borrow, if his preferences dictate.

Taxation and savings Theory and


evidence
Traditional theory
If the government taxes all income,

including interest income, then the rate


of return falls from r to (1-)r, because
the government collects r.
The slope therefore changes from (1+r)
to (1+((1-)r), shifting the intertemporal
budget constraint to red budget
constraint, BC2.
Figure 2 shows possible responses to the

taxation of savings.

Figure 2
C2

C2
Substitution effect
is larger

Income effect
is larger

Savings can fall.

Or rise.

C2

C2
C2*

C2*
BC2

BC1

BC2
C1

C1 C1 *
S

BC1

C1 * C1
S

C1

Taxation and savings Theory and


evidence
Traditional theory
The lower after-tax rate of return will cause

an increase in first period consumption


through the substitution effect.
But the fall in the after-tax return makes Jack
feel poorer, which reduces his consumption
in the first period (and increases savings).
The first panel shows that when the
substitution effect dominates, savings falls.
The second panel shows that when the income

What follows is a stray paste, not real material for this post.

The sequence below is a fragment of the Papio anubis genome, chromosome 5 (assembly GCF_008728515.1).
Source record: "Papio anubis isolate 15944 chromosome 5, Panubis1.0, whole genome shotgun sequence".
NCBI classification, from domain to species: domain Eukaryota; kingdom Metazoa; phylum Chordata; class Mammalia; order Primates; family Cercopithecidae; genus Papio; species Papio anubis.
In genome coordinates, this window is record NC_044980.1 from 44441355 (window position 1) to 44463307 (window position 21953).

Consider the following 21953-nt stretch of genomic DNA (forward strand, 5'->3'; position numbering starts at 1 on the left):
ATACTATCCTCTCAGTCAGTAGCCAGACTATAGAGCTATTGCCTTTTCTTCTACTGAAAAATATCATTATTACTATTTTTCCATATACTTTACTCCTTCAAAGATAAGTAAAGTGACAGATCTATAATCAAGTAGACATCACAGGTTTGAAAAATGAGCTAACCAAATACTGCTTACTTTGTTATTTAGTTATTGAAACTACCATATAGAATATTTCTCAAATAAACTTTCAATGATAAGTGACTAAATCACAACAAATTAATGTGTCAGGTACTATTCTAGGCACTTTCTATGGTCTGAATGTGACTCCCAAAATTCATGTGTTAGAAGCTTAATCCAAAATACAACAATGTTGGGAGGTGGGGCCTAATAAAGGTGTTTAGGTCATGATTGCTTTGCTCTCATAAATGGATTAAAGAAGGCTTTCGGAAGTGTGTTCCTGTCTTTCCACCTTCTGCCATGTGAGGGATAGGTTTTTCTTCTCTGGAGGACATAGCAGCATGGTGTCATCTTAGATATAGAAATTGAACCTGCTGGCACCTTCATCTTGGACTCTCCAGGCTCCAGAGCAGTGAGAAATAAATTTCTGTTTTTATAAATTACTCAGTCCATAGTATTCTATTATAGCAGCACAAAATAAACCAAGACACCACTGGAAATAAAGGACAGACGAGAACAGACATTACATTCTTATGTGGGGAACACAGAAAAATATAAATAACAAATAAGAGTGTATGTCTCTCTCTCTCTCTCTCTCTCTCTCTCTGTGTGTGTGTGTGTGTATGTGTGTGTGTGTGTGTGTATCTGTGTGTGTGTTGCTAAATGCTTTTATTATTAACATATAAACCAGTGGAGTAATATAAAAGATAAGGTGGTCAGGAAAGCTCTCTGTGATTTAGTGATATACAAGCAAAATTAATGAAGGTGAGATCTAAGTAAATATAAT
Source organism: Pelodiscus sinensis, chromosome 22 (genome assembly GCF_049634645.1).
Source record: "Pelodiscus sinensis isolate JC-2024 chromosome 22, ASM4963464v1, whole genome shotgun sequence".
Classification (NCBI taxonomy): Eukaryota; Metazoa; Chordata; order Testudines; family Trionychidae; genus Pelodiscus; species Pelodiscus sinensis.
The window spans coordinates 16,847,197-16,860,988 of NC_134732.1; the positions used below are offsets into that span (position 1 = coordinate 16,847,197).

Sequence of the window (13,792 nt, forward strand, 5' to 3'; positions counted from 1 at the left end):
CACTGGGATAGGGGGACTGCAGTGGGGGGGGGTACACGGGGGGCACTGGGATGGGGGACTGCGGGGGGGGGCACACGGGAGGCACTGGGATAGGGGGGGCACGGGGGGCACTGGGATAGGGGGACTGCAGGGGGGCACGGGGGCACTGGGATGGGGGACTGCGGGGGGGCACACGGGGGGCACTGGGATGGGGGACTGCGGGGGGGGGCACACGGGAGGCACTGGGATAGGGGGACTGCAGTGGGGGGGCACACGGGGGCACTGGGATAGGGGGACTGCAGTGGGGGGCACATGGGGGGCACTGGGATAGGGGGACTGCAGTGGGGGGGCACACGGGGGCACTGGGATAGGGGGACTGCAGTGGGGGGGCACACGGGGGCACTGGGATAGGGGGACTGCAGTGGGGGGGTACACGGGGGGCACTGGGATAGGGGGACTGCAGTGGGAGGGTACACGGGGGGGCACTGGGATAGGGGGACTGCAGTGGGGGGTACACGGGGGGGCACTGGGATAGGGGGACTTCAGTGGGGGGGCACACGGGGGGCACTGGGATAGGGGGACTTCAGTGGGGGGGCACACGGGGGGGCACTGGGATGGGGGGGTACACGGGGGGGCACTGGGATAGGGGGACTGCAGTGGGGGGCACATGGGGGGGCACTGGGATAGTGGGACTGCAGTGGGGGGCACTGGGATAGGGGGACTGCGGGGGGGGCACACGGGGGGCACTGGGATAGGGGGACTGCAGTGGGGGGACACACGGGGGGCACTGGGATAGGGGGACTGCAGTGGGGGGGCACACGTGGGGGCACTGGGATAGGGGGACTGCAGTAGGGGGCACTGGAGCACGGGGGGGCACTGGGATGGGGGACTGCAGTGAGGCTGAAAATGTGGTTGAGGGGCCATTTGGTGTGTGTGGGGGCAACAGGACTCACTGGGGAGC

effect dominates, savings increases.

Taxation and savings Theory and


evidence
Traditional theory
One way to think about the income

effect from a fall in the after-tax rate of


return is to think about a target level
of consumption in retirement.
As the interest rate falls, Jack has to
save more to meet this target level.

Taxation and savings Theory and


evidence
How does the after-tax interest rate
affect savings?

Unlike the empirical literature on labor

supply, the empirical work on after-tax


interest rates and savings has not reached
a clear consensus.
The elasticity of savings with respect to
interest rates varies from 0 to 0.67.

It is more difficult to compute the


appropriate interest rate.
In addition, it is more difficult to find
appropriate treatment and control groups.

Taxation and savings Theory and


evidence
Inflation and the taxation of
In the late 1970s,savings
the U.S. experienced
double-digit inflation rates. At that time,
neither the income tax brackets nor the
treatment of capital income was indexed for
inflation.

This led to bracket creep whereby individuals


would see an increase in their tax rate despite
no real increase in their real income.

Although the treatment of income tax brackets

changed in 1981 by becoming indexed to


inflation, the rules about capital income
taxation have remained the same.

Taxation and savings Theory and


evidence
Inflation and the taxation of
savings
The nominal interest
rate (i) is the interest
rate earned by a given investment.
The real interest rate (r) is the nominal
interest rate minus the inflation rate.